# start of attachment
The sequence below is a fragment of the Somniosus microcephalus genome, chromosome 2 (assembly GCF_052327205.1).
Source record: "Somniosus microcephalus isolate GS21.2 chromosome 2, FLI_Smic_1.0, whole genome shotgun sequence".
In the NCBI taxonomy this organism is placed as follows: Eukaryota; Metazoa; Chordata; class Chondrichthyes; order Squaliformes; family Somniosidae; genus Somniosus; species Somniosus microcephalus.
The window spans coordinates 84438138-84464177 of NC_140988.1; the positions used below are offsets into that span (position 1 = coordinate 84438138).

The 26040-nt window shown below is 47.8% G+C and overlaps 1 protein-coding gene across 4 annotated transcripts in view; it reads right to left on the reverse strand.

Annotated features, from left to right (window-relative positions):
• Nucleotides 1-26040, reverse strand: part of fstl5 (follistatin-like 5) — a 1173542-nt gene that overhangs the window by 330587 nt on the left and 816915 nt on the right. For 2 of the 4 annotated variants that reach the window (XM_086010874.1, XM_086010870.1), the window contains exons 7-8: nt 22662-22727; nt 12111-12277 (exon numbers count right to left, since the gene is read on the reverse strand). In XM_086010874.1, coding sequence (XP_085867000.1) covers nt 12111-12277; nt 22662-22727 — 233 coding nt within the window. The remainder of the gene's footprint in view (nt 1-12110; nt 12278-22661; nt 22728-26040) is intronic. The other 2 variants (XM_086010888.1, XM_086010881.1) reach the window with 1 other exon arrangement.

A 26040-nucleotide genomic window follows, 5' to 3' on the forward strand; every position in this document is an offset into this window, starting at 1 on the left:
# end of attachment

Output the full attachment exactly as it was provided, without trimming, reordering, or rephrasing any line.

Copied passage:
The sequence below is a fragment of the Somniosus microcephalus genome, chromosome 2 (assembly GCF_052327205.1).
Source record: "Somniosus microcephalus isolate GS21.2 chromosome 2, FLI_Smic_1.0, whole genome shotgun sequence".
In the NCBI taxonomy this organism is placed as follows: Eukaryota; Metazoa; Chordata; class Chondrichthyes; order Squaliformes; family Somniosidae; genus Somniosus; species Somniosus microcephalus.
The window spans coordinates 84438138-84464177 of NC_140988.1; the positions used below are offsets into that span (position 1 = coordinate 84438138).

The 26040-nt window shown below is 47.8% G+C and overlaps 1 protein-coding gene across 4 annotated transcripts in view; it reads right to left on the reverse strand.

Annotated features, from left to right (window-relative positions):
• Nucleotides 1-26040, reverse strand: part of fstl5 (follistatin-like 5) — a 1173542-nt gene that overhangs the window by 330587 nt on the left and 816915 nt on the right. For 2 of the 4 annotated variants that reach the window (XM_086010874.1, XM_086010870.1), the window contains exons 7-8: nt 22662-22727; nt 12111-12277 (exon numbers count right to left, since the gene is read on the reverse strand). In XM_086010874.1, coding sequence (XP_085867000.1) covers nt 12111-12277; nt 22662-22727 — 233 coding nt within the window. The remainder of the gene's footprint in view (nt 1-12110; nt 12278-22661; nt 22728-26040) is intronic. The other 2 variants (XM_086010888.1, XM_086010881.1) reach the window with 1 other exon arrangement.

A 26040-nucleotide genomic window follows, 5' to 3' on the forward strand; every position in this document is an offset into this window, starting at 1 on the left: